Two Exceptions

STAR OF THE DAY - With the exception of Wednesday, the economic calendar for this week is rather light. Tomorrow, we get some GDP figures out of the Eurozone and US retail sales. Other than that, there really isn't much to talk about. Overall, nothing happened on Monday. Most markets were content to trade sideways with nothing exciting happening. But I did say "overall." There were of course a couple of isolated movers on Monday. The big star of the day was the Pound. Though the Bank of England made no changes to policy, the UK currency managed to rally quite sharply, breaking to a fresh 2015 high beyond 1.5600. However, the price action was probably less a function of the central bank decision and more in reaction to last week's election, which produced a surprising result, with the Conservatives not only winning, but taking a majority government.

STRUCTURAL SHIFT? - After weeks and weeks of the market pricing in a hung parliament and possible Labour victory, a rally in the currency was to be expected post election. Clearly, the Pound had taken a nice hit in the lead up to the election, and the past couple of days have been used as an opportunity to correctly reprice the currency. Now I'm not entirely sure how many more sessions we get of this repricing, but it is definitely something to be aware of. Technically, the break above 1.5600 is significant, and could open the door for a more medium-term structural shift in this market. There is no reason to suspect such a shift just yet, and it will probably be best to wait for confirmation and see where the market closes on Friday.

FALLING STAR - Moving on, the other isolated mover on Monday was the New Zealand Dollar. Unfortunately for Kiwi, it was a lonely isolation, with the currency broadly underperforming. So yes, if you happened to have bought GBPNZD on the Monday open, you would have done very well for yourself. With Kiwi, there wasn't anything specific that opened the standout weakness. I believe it was more a follow through from the price action we have seen over the past week or so, with many traders exiting long Kiwi exposure following a plethora of bearish developments. First it was a downbeat RBNZ, and then this was followed by a week of soft economic data and dovish official comments.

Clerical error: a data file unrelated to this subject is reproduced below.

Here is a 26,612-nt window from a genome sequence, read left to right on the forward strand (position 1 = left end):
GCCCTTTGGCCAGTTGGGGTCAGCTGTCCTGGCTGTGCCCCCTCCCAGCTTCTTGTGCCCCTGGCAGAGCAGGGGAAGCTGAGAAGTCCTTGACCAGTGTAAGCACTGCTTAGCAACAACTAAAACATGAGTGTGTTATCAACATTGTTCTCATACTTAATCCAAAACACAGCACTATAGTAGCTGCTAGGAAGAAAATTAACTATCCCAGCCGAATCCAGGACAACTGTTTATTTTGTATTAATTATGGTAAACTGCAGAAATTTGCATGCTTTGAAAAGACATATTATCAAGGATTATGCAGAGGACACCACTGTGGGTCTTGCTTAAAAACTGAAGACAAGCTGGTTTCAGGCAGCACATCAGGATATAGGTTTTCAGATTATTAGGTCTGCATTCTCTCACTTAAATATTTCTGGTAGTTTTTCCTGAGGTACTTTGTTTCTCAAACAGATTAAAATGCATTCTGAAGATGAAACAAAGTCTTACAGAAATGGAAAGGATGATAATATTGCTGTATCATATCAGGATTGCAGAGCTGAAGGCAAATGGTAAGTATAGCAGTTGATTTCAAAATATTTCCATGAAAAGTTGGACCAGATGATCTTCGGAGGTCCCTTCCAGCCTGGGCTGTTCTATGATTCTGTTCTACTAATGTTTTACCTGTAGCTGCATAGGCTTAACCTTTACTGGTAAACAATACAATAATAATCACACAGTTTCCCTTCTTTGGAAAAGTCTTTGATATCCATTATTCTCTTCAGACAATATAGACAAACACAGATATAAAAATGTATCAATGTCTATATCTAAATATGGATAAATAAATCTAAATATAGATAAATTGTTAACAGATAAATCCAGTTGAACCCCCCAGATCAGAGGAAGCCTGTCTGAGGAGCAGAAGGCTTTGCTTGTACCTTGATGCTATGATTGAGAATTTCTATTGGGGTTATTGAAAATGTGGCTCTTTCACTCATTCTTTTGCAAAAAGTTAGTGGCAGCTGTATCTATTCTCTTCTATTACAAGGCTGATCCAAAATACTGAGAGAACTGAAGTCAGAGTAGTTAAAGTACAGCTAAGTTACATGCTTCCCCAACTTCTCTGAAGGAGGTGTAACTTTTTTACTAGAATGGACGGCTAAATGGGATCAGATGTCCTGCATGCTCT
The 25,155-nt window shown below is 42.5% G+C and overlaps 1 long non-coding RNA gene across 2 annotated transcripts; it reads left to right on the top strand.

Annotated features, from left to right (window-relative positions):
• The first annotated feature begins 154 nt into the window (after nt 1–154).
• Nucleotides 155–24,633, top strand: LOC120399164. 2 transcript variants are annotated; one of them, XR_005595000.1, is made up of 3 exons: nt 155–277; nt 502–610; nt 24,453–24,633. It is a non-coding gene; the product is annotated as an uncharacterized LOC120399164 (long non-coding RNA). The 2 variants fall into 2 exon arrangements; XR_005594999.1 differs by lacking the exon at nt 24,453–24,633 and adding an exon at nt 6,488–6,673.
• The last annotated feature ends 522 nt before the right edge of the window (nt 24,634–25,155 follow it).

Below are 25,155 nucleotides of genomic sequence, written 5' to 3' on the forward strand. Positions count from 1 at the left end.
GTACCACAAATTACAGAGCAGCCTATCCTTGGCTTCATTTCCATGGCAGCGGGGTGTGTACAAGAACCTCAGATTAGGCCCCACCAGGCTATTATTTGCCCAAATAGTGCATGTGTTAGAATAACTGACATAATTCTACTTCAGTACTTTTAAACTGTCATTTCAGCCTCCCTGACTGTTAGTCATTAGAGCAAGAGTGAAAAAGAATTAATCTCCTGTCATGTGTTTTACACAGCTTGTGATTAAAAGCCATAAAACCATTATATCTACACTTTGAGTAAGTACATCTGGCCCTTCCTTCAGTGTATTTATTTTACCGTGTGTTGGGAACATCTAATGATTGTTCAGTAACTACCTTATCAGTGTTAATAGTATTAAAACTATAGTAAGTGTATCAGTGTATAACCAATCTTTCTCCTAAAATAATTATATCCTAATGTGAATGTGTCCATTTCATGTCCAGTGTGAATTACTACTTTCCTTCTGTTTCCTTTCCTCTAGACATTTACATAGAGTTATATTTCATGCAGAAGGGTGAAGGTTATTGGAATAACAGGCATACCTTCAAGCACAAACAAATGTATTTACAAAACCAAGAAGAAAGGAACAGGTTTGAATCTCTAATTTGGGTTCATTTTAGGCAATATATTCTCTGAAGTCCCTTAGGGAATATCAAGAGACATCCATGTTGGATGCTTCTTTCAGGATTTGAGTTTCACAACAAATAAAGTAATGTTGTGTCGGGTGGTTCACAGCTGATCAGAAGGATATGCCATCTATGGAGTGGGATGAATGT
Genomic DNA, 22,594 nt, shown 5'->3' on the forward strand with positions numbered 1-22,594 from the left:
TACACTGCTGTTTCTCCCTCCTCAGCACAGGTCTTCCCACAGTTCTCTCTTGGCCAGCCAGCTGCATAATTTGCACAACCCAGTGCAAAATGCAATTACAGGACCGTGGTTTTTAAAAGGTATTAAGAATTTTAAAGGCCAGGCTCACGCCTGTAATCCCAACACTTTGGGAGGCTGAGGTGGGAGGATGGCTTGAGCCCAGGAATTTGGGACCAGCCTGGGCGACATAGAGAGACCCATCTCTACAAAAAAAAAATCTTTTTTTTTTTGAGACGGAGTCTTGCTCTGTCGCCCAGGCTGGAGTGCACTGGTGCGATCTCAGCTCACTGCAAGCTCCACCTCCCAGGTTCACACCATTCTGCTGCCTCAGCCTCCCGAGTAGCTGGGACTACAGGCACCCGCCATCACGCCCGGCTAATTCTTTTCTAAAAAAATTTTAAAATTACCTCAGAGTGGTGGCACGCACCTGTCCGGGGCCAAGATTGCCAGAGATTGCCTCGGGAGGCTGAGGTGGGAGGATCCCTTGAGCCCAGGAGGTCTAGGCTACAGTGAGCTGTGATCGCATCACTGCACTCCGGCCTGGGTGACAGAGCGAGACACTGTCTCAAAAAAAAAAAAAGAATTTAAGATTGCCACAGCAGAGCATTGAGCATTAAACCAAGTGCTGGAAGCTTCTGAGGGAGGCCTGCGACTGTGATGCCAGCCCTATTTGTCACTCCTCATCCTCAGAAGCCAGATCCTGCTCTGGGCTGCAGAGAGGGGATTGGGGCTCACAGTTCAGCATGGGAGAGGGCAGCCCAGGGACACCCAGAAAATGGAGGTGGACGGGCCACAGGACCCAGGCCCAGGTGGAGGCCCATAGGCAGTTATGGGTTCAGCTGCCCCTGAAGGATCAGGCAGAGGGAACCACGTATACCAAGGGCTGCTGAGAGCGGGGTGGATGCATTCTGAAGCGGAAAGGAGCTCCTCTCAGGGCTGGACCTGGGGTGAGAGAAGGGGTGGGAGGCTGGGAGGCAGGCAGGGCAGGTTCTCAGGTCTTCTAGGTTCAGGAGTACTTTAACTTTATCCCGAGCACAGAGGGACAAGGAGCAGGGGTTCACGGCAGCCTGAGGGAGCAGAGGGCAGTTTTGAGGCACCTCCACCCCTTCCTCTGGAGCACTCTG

What will happen to Kiwi if stocks come off hard? Via @joelkruger

COULD GET UGLIER - Some more bad data even Monday, along with concern over China post the weekend PBOC rate cut, and the New Zealand Dollar has quickly gone from being the Belle of the Ball to a skunk at the party. Of course, the RBNZ and New Zealand government aren't saddened by this at all, as both have made it clear they are not happy with the elevated Kiwi rate. But from a markets point of view, those who have been looking for yield via Kiwi, have been let down big time over the past week and a half. Perhaps the only thing going for the New Zealand Dollar right now is the elevated equity market. The fact that stocks are still tracking at record highs has definitely helped the higher yielding Kiwi, which benefits from these flows. As such, it could also get very ugly for this currency, if the equity market ever decides to capitulate...something that looks more likely with each passing day.

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